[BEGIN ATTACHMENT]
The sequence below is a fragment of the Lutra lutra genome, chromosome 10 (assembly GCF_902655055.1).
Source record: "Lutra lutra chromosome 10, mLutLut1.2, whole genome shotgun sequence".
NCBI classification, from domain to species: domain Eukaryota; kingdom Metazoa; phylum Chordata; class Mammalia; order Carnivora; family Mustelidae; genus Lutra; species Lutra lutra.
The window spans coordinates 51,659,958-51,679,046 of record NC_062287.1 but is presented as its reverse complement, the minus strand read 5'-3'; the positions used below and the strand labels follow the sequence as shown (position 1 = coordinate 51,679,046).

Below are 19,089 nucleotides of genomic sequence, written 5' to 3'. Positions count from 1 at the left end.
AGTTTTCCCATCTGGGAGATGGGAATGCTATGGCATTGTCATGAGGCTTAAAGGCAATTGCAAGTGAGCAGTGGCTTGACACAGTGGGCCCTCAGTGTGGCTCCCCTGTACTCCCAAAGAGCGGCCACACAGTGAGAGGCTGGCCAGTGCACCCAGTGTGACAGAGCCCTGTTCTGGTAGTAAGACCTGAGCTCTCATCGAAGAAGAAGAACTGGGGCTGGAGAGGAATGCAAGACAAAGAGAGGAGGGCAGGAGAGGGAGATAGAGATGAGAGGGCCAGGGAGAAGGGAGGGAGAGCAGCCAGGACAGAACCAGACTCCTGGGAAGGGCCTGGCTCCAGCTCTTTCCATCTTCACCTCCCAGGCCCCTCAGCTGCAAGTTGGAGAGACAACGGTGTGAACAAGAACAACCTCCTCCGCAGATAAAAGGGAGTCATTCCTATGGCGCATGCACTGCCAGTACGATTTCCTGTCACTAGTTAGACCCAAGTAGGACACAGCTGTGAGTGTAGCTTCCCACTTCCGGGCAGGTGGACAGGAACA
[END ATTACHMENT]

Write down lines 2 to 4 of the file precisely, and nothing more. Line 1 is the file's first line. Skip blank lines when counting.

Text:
Source record: "Lutra lutra chromosome 10, mLutLut1.2, whole genome shotgun sequence".
NCBI classification, from domain to species: domain Eukaryota; kingdom Metazoa; phylum Chordata; class Mammalia; order Carnivora; family Mustelidae; genus Lutra; species Lutra lutra.
The window spans coordinates 51,659,958-51,679,046 of record NC_062287.1 but is presented as its reverse complement, the minus strand read 5'-3'; the positions used below and the strand labels follow the sequence as shown (position 1 = coordinate 51,679,046).